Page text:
whitespaceThe city has 44 restrooms that are open to the public, but all have their peculiarities – like the ones in the firehouses that can’t be used when the firefighters are out, or the many that are seasonal, out of the way or simply unpredictable in their hours.

Take a look at Cambridge’s public restrooms here:

061013i-toilets

Activists for the homeless and humanity have been lobbying city councillors about public toilets since December, leading to the formation of a group called Advocates for a Common Toilet and an “I [heart] toilets” sticker campaign.

“Cambridge is a world-class city. Well, world-class cities have public toilets. Why are we so far behind in this?” councillors were asked June 3 by Zachary Kerzee, an ACT member who is a student at Harvard Divinity School and music director of the Outdoor Church of Cambridge, which is involved with Cambridge’s homeless. He said he brought 600 letters from people agreeing with the need for a public toilet on Cambridge Common and elsewhere in the city.

“Almost everyone I encountered shared a story of a time they barely missed major embarrassment walking through the streets of Cambridge because there wasn’t a public restroom. Mothers and grandmothers told me stories of the times they had to rush children and grandchildren into the bushes because they couldn’t hold it. Commonly I’ve met with statements of embarrassment and outrage,” Kerzee said. “If someone were to visit my home and ask to use a restroom, I wouldn’t direct them to the nearest Starbucks.”

Working on it

Department of Public Works Commissioner Lisa Peterson, responding the same night, said a working group asked for by the council in December has been meeting to discuss public toilets citywide, including one put up temporarily to serve the Cambridge Common while the Historical Commission considers where a permanent replacement might go. While a $4 million renovation is under way at the Common, a permanent public toilet is yet not part of it.

The public will be involved soon with the working group, which has “high-level involvement” from a range of city departments, Peterson said. No solution is due within the next couple of months, and even when a solution is found it is likely to be rolled out in phases.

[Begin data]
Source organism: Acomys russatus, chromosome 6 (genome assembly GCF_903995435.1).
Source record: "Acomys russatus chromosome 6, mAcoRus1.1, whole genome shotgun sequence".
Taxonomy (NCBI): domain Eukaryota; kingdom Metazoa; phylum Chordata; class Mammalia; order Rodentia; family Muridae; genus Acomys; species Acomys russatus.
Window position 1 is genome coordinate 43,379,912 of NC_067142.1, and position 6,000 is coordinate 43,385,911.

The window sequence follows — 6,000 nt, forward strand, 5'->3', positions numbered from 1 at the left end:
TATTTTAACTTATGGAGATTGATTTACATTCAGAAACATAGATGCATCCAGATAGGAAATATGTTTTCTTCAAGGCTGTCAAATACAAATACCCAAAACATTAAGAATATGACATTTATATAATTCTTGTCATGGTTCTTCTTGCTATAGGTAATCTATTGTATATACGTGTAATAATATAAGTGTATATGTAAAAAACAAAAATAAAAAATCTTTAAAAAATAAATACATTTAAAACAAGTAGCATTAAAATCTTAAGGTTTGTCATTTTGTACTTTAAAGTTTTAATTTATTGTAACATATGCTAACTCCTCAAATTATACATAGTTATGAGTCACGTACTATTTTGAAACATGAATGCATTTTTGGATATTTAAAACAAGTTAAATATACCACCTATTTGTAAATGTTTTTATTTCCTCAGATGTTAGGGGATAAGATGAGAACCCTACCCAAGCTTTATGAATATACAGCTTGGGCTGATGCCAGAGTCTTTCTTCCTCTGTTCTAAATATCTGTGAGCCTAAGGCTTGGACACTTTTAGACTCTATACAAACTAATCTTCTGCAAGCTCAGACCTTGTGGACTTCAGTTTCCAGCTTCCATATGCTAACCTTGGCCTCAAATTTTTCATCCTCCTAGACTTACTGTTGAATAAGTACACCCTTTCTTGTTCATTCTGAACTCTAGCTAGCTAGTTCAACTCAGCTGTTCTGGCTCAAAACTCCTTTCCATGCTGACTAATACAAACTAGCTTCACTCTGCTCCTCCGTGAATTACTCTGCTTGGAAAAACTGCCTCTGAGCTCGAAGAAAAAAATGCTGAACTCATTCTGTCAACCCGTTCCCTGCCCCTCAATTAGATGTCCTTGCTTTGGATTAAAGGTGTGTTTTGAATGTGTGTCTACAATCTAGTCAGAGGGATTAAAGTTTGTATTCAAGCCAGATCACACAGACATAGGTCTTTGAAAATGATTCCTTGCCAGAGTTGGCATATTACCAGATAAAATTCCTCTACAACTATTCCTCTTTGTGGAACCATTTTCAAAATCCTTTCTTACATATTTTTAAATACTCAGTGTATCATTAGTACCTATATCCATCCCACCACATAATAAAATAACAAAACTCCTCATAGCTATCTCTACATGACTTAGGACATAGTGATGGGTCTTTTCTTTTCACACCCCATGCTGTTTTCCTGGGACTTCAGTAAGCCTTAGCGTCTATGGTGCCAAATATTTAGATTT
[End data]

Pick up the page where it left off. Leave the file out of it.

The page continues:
“We recognize there is a need and an interest,” she said. “We will be doing a very focused survey to really understand exactly where the need is and at what times are the greatest needs so we can develop solutions that are most appropriate to different locations.”

She also identified for the council the model of toilet that has become the front-runner in the group’s research for what might be placed strategically around the city: the Portland Loo, named after its hometown and patent holder, Portland, Ore. The city sells the stainless steel Loos for a reported $90,000, with buyers on their own to pay for their cleaning; one reason the city sells them is to pay for cleaning their own. Seattle is considering buying a Portland Loo and giving more height on a building to a developer who would handle upkeep in trade, Williamette Week reports.

Cambridge has only gone so far as to meet with a fabricator of the device to look into the possibilities, Peterson said.

It was Seattle’s previous public toilet disaster, in which millions of dollars were spent on self-cleaning facilities that were taken over by the homeless, used for illicit activities and ultimately broken beyond repair, that helped inspire Portland to create a toilet with no mirror, very little privacy – there are louvers at the top and bottom so you can see people’s feet and hear what they’re doing – and no running water inside, although there is a spigot outside.

“We’re looking at everything”

Reached by phone Monday, Peterson acknowledged that there are problems with the classic Portland Loo design when transplanted to the Northeast from the Pacific Northwest. Subzero temperatures can freeze the spigot, or the person inside, and snow will infiltrate at the top and bottom.

“Those are important considerations, and that was my initial question as well – how could it be year-round?” Peterson said. “A spec sheet shows it does have electrical power features that could be plugged in or take a solar-powered option for LED lighting and a 24-volt, 30-watt heat trace integrated with the plumbing and toilet systems.”

“They are making modifications,” she said, while reminding that the Portland Loo was presented only as one possibility at the start of the study.

Meanwhile, the public has the 44 restrooms and a handful of other, awkward semi-solutions such as use of facilities in MBTA stops – which don’t work for many because the restrooms are only accessible after a user pays to get past the T stop turnstiles, councillor Minka vanBeuzekom said. In addition, facilities at playing fields aren’t always accessible. Some coaches refuse to take keys, said Richard C. Rossi, who is a month away from moving up to city manager from deputy city manager.

A public restroom solution is likely to be a mix of new installations, the current options with better ways for people to find them and negotiations with Cambridge businesses and institutions, Rossi said.

“We’re looking at everything,” he said.

Next story: Harvard Square public toilet by year-end, officials say; Central Square is likely next
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